From my own perspective trying to implement a 1-to-1 port of project from a platform to another is never the most optimal approach. There are several reasons to that:

        1. Programming languages and their environments are usually too far away from one to the other to allow such tight relationship. Even when the language itself is the same (Python is implemented with CPython, IronPython and Jython but stays Python), you cannot guarantee a proper portability of tools, products, etc.

        2. Programmers, notably those who do their work in large frameworks like .NET or J2EE, are often following design principles and rules applied to the framework (even when it doesn't make the most sense to their own use case) they're using. However if your framework is too alien to habits the programmer may have he/she'll never be productive with it. An unhappy developer is not an efficient developer.

        I can't speak for the Jython community but from what I've seen so far the IP community is more about .NET developers wishing to work with a dynamic language not involving the terms Visual and Basic while keeping their platform habits. In other words, IronPython projects I've seen can often look alien to CPython developers. They'll see Python and yet won't feel it is Python. Similarly I wonder if .NET developers using IronPython would be at ease with a framework that doesn't abide by the rules of their platform.

        For instance Python has its own syntax guidelines [1] and we could draw examples from those that would probably displease the .NET developers. Say the fact methods are lower case and that camel case is actually tolerated only for class names. This might sound stupid but I believe it is important to make your developer at ease with your API if you want them to be efficient with it.

        You can't please everyone but you can ensure you won't displease everyone if you make a clear choice in regards to your priorities. Would .NET developers that wish to code in Python prefer Spring Python over Spring.NET? Same question for Java developers. Probably not as you suggested Russ.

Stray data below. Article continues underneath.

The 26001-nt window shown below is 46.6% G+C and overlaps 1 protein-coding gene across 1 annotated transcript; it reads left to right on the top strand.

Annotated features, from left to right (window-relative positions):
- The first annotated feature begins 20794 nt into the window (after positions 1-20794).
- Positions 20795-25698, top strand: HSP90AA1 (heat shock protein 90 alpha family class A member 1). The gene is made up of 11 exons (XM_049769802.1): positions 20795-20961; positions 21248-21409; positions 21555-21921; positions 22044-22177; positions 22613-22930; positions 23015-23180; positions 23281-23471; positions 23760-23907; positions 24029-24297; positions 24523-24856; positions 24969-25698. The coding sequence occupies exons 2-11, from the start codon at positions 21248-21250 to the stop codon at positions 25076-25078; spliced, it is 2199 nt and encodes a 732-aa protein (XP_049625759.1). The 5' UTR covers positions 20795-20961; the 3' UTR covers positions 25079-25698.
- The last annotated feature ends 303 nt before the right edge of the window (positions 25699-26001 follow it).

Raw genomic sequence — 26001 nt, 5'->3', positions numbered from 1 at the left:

Consequently I believe you should not consider SP for anything else than Python. If a Python developer wants or has to use IronPython it'll be happy to know that SP probably works well under said platform and will put up with the mix between .NET and Python syntax. But SP shouldn't try to second guess those cases.

        [1] http://www.python.org/dev/peps/pep-0008/
        Last edited by Lawouach; Sep 22nd, 2008, 08:19 AM.

        Comment


        • #5
          Sylvain's comment raises a side question to me.

          I have read the style guidelines of Python, and you may have noticed that my method names seem more java-like than python-like. I was wondering if we should be following the style guide more.

          Personally, I sort of like java's lazy camel (mixedCase) style for naming methods preferable to python's lowercase/underscores, because I didn't like having an extra character. However, I don't know how this makes the code look to the python community. I don't want to alienate the python community and look like some crazy java guy trying to push people around.

          How about this for a quick style survey of Spring Python's code base (compared to PEP-0008):
          1. Module names are lowercased properly.

          2. Class names (and exceptions) properly use camel case properly.

          3. Some classes (pycontainer is the biggest example) do NOT have leading underscores, though they should, to indicate they are private.